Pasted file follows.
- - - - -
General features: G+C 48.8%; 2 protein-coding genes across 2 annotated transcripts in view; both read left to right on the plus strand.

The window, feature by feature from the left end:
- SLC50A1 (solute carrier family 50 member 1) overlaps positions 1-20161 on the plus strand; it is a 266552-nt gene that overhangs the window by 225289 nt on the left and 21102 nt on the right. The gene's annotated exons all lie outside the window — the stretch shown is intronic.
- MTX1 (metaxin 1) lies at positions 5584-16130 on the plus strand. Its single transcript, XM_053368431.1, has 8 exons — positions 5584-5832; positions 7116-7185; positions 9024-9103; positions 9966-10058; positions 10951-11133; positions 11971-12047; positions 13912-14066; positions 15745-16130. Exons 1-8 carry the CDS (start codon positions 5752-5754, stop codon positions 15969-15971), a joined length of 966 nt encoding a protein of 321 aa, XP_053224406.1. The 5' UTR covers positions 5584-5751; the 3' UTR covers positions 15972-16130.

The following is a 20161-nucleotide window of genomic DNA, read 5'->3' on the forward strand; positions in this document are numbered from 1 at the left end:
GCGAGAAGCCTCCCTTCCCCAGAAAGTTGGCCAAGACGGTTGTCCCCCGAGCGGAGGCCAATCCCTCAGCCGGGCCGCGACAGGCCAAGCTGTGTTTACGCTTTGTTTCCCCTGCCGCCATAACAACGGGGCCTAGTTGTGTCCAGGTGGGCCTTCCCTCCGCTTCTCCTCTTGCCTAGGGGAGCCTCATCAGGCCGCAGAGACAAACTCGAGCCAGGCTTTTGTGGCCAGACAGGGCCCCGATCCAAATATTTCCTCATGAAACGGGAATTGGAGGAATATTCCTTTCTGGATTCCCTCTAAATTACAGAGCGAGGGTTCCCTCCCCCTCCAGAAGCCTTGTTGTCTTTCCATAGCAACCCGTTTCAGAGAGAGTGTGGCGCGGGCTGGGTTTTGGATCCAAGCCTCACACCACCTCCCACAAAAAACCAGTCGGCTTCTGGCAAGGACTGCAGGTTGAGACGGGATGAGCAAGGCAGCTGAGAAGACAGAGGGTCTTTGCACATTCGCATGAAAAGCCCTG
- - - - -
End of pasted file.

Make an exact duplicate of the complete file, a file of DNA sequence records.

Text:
General features: G+C 48.8%; 2 protein-coding genes across 2 annotated transcripts in view; both read left to right on the plus strand.

The window, feature by feature from the left end:
- SLC50A1 (solute carrier family 50 member 1) overlaps positions 1-20161 on the plus strand; it is a 266552-nt gene that overhangs the window by 225289 nt on the left and 21102 nt on the right. The gene's annotated exons all lie outside the window — the stretch shown is intronic.
- MTX1 (metaxin 1) lies at positions 5584-16130 on the plus strand. Its single transcript, XM_053368431.1, has 8 exons — positions 5584-5832; positions 7116-7185; positions 9024-9103; positions 9966-10058; positions 10951-11133; positions 11971-12047; positions 13912-14066; positions 15745-16130. Exons 1-8 carry the CDS (start codon positions 5752-5754, stop codon positions 15969-15971), a joined length of 966 nt encoding a protein of 321 aa, XP_053224406.1. The 5' UTR covers positions 5584-5751; the 3' UTR covers positions 15972-16130.

The following is a 20161-nucleotide window of genomic DNA, read 5'->3' on the forward strand; positions in this document are numbered from 1 at the left end:
GCGAGAAGCCTCCCTTCCCCAGAAAGTTGGCCAAGACGGTTGTCCCCCGAGCGGAGGCCAATCCCTCAGCCGGGCCGCGACAGGCCAAGCTGTGTTTACGCTTTGTTTCCCCTGCCGCCATAACAACGGGGCCTAGTTGTGTCCAGGTGGGCCTTCCCTCCGCTTCTCCTCTTGCCTAGGGGAGCCTCATCAGGCCGCAGAGACAAACTCGAGCCAGGCTTTTGTGGCCAGACAGGGCCCCGATCCAAATATTTCCTCATGAAACGGGAATTGGAGGAATATTCCTTTCTGGATTCCCTCTAAATTACAGAGCGAGGGTTCCCTCCCCCTCCAGAAGCCTTGTTGTCTTTCCATAGCAACCCGTTTCAGAGAGAGTGTGGCGCGGGCTGGGTTTTGGATCCAAGCCTCACACCACCTCCCACAAAAAACCAGTCGGCTTCTGGCAAGGACTGCAGGTTGAGACGGGATGAGCAAGGCAGCTGAGAAGACAGAGGGTCTTTGCACATTCGCATGAAAAGCCCTG